Joshua Hedgman was recently instructed in a construction trial which raised issues as to the authority of a managing agent in ordering extra works.
Joshua was acting for a groundworks contractor that was engaged over 2010 and 2011 to carry out the substructure works of a redevelopment in East London.
The Defendant occupier had argued that a number of variations to the works throughout 2011 were unauthorised on the basis that these fell outside of the authority it had vested in its project manager.
Joshua submitted that the project manager did have actual implied authority to order the extra works or, in the alternative, that it had ostensible authority, such that the Defendant was bound by the acts of his agent.
The trial was listed before HHJ Bailey, sitting at the Central London County Court, over 14th to 16th October 2013. The learned Judge had no hesitation in finding that the Defendant’s managing agent had the necessary implied authority, such that the claim was successful in its entirety.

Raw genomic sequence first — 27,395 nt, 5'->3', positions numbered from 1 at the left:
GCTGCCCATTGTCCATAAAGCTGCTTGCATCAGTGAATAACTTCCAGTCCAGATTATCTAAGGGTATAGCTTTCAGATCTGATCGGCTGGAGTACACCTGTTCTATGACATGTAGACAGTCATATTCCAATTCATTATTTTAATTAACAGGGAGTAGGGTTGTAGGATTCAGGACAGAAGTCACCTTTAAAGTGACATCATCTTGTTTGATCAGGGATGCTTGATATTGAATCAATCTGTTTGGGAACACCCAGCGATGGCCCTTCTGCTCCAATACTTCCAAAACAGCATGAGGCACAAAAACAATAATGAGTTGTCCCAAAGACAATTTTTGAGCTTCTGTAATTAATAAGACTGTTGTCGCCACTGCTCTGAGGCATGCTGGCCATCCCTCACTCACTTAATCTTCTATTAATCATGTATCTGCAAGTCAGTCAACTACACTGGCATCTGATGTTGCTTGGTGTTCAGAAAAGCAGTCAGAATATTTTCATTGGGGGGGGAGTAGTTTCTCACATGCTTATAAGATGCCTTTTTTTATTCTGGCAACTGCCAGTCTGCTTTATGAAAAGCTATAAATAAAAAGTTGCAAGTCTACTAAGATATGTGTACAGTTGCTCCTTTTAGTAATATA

The trial was made more interesting by an unusual case management decision made in the week before its commencement. The Defendant had not filed the evidence of its key witness in advance of the trial. The Defendant was permitted to give ‘live’ evidence without a witness statement, such that the first the Claimant, its witnesses, and Counsel knew of the Defendant’s evidence was during the trial.
The case is a reminder of the complexities involved in the contractual structure of construction works when the parties are not engaged on JCT terms, and where the scope of an agent’s authority can become less clear.